I've been told that, when writing a series, an author should strive to produce a new book every 6-9 months, especially early on in the series. Not an easy task - as John wrote - but it makes perfect sense to me.

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  5. Good comment. The problem is not prolific writers or the quality of their work; it is that modern technology has enabled Everyman to write novels, so there are a million titles on Kindle, and most of them of dubious quality. Content buyers grow wary.

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    1. Right. Many are of dubious quality. But at least they put the effort into it and it's up to the readers to sort them out.

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  6. This is a great point you're making, John. Without the middleman, writers can both take more chances and produce more work. I don't know if I could take the stress of writing that much. Sooner or later, ramping up production would turn something fun into something like work. I want to stay shy of that point.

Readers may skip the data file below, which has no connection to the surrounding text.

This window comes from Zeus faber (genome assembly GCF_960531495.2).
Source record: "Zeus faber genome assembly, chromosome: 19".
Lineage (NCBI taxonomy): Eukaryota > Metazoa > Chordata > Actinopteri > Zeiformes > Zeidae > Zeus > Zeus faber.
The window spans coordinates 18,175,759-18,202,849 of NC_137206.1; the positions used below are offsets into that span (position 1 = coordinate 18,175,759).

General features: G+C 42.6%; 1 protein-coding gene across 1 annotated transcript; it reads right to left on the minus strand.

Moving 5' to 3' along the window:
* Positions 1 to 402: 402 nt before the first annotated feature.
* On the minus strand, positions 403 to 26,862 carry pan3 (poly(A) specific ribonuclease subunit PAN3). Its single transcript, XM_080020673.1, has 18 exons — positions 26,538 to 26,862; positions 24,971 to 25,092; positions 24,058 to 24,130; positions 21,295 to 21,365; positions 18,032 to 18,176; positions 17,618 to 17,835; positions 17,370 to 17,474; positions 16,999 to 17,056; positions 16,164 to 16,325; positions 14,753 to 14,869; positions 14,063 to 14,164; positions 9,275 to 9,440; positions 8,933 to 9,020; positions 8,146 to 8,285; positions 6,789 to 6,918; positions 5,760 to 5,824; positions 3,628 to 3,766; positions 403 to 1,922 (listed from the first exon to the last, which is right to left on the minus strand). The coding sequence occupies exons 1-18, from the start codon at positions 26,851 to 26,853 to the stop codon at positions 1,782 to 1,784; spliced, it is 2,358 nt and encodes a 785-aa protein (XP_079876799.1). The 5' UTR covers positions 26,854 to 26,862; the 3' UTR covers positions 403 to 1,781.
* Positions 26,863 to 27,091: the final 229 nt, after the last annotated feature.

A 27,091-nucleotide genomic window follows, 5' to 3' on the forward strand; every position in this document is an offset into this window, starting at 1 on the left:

William Doonan
    www.themummiesofblogspace9.com

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    1. I agree about wanting it to stay fun.

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  7. When I read a book and know I want to read more by that author, I go right out and look for more books. If there aren't any, sometimes I forget who the author was. Multiple books a year keeps your name in front of the public and doesn't give them a chance to forget you.

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    1. Exactly, Marja. Thank you all for commenting.

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  8. I love your thoughts on this topic, John, and the examples you cite. James Patterson, of course, with his team of prolific writing elves.

    Then Simenon who, as I know it, would check into a hotel and not leave until the book was written (a week? a weekend?) He is known to have had bedded 10,000 women in his lifetime, a self-proclaimed sex addict. Where did he find the time to write? Of course, he didn't have a cell phone or the Internet -- but jeez!

    We do have the small publishers and Amazon today, and I'm thankful for that. Great blog.